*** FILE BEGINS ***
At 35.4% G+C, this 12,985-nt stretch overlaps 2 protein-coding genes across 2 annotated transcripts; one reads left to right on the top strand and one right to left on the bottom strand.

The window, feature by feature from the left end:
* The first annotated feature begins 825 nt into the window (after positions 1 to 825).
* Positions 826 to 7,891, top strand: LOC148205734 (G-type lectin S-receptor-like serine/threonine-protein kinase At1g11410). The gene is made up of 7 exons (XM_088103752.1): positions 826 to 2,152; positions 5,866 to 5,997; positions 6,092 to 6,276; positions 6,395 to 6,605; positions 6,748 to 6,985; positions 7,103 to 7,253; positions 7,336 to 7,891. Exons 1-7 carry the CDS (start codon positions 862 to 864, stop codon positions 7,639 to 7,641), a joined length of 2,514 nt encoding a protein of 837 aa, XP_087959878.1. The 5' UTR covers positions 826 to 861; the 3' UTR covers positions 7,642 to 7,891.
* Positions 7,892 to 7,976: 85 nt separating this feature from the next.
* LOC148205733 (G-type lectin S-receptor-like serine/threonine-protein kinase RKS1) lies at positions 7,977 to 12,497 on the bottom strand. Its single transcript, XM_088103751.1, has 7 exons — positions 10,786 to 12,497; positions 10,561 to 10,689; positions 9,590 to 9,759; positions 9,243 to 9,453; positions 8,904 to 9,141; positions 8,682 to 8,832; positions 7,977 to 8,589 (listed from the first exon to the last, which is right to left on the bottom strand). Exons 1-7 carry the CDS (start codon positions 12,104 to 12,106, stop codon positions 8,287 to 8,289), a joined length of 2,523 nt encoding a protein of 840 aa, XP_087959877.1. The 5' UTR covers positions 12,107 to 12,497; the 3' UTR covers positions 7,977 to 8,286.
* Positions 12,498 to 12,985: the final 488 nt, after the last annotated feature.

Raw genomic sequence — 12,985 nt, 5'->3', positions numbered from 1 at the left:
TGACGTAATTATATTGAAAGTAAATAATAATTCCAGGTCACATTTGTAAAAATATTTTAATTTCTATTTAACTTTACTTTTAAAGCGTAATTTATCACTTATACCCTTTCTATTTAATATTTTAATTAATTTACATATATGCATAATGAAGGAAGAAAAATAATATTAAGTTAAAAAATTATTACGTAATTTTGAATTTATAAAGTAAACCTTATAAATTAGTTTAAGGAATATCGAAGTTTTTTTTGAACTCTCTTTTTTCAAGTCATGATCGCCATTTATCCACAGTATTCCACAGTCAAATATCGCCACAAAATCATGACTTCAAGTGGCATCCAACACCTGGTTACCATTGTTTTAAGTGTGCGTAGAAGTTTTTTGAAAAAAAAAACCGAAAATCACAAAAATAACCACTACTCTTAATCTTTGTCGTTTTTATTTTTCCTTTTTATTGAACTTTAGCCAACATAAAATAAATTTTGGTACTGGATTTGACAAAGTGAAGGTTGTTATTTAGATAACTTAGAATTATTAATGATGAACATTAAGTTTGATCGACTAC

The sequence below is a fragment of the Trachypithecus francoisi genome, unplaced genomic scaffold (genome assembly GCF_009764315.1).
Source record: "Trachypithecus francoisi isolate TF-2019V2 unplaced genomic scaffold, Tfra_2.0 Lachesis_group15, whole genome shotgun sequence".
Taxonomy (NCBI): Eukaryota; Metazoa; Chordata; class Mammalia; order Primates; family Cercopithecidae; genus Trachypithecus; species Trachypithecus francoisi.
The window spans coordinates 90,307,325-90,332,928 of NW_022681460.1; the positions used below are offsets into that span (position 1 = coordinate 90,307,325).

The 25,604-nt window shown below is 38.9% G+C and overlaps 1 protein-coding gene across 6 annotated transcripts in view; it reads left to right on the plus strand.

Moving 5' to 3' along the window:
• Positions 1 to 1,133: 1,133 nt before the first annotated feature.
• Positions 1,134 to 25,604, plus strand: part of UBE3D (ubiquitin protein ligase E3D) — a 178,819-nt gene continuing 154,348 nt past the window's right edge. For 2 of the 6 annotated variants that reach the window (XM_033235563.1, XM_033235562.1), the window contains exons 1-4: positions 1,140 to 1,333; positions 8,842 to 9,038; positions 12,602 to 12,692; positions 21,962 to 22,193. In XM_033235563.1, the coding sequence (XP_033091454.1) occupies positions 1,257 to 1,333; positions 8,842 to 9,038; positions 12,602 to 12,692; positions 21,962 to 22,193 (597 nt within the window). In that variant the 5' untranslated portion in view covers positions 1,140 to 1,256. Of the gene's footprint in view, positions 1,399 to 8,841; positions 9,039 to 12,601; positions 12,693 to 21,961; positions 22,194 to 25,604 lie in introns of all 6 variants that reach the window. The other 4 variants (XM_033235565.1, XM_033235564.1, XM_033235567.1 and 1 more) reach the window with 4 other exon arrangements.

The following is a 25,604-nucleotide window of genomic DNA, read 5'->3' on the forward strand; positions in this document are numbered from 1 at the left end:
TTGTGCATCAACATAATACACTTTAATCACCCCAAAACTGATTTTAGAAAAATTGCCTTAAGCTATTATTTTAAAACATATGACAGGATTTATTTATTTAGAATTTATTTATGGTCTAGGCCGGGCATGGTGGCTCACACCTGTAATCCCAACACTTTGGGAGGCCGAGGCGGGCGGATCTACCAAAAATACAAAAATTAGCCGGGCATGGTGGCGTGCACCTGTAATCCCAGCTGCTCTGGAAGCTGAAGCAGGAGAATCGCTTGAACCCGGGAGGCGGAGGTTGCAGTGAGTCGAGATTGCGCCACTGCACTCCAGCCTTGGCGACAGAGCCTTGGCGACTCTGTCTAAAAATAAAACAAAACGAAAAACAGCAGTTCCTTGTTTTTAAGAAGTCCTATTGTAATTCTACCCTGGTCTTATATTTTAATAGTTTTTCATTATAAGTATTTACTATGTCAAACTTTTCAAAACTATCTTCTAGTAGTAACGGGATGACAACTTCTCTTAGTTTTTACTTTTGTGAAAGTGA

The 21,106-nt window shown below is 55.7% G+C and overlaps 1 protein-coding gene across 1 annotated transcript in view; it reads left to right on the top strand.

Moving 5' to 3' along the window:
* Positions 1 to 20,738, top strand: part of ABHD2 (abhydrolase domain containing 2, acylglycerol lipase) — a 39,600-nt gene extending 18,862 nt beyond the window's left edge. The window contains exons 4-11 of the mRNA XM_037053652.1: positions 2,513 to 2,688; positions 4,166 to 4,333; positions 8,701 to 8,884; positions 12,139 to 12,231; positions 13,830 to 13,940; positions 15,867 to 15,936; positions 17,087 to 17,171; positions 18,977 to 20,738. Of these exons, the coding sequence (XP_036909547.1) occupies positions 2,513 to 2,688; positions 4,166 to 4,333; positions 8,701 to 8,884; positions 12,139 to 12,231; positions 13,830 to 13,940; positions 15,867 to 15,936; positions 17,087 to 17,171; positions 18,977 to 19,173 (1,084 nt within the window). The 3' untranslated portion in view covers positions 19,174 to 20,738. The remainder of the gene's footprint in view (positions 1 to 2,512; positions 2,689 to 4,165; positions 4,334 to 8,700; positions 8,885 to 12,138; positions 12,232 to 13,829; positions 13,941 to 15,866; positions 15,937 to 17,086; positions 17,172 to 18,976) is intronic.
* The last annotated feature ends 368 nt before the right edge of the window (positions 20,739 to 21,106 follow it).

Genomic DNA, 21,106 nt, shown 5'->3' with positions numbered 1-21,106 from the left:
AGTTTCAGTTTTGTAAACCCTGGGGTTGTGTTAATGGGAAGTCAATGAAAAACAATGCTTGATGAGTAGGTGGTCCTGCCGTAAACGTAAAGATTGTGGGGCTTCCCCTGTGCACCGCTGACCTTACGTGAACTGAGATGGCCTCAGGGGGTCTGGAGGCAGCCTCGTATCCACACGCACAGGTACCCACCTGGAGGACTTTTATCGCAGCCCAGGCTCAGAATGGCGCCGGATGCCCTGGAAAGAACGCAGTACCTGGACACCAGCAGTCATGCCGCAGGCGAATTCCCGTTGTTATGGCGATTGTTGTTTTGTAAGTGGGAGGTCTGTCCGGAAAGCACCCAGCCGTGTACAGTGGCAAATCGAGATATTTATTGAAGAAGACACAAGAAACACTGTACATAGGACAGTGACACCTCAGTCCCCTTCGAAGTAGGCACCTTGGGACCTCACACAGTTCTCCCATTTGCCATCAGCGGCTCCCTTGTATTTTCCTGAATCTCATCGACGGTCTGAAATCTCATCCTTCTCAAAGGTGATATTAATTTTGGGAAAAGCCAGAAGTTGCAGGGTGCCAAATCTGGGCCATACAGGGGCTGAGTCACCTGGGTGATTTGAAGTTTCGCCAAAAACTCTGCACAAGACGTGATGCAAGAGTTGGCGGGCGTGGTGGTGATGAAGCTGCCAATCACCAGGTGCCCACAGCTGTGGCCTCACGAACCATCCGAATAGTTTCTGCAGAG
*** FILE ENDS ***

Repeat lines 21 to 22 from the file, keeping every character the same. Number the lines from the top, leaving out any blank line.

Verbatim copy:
Moving 5' to 3' along the window:
* Positions 1 to 20,738, top strand: part of ABHD2 (abhydrolase domain containing 2, acylglycerol lipase) — a 39,600-nt gene extending 18,862 nt beyond the window's left edge. The window contains exons 4-11 of the mRNA XM_037053652.1: positions 2,513 to 2,688; positions 4,166 to 4,333; positions 8,701 to 8,884; positions 12,139 to 12,231; positions 13,830 to 13,940; positions 15,867 to 15,936; positions 17,087 to 17,171; positions 18,977 to 20,738. Of these exons, the coding sequence (XP_036909547.1) occupies positions 2,513 to 2,688; positions 4,166 to 4,333; positions 8,701 to 8,884; positions 12,139 to 12,231; positions 13,830 to 13,940; positions 15,867 to 15,936; positions 17,087 to 17,171; positions 18,977 to 19,173 (1,084 nt within the window). The 3' untranslated portion in view covers positions 19,174 to 20,738. The remainder of the gene's footprint in view (positions 1 to 2,512; positions 2,689 to 4,165; positions 4,334 to 8,700; positions 8,885 to 12,138; positions 12,232 to 13,829; positions 13,941 to 15,866; positions 15,937 to 17,086; positions 17,172 to 18,976) is intronic.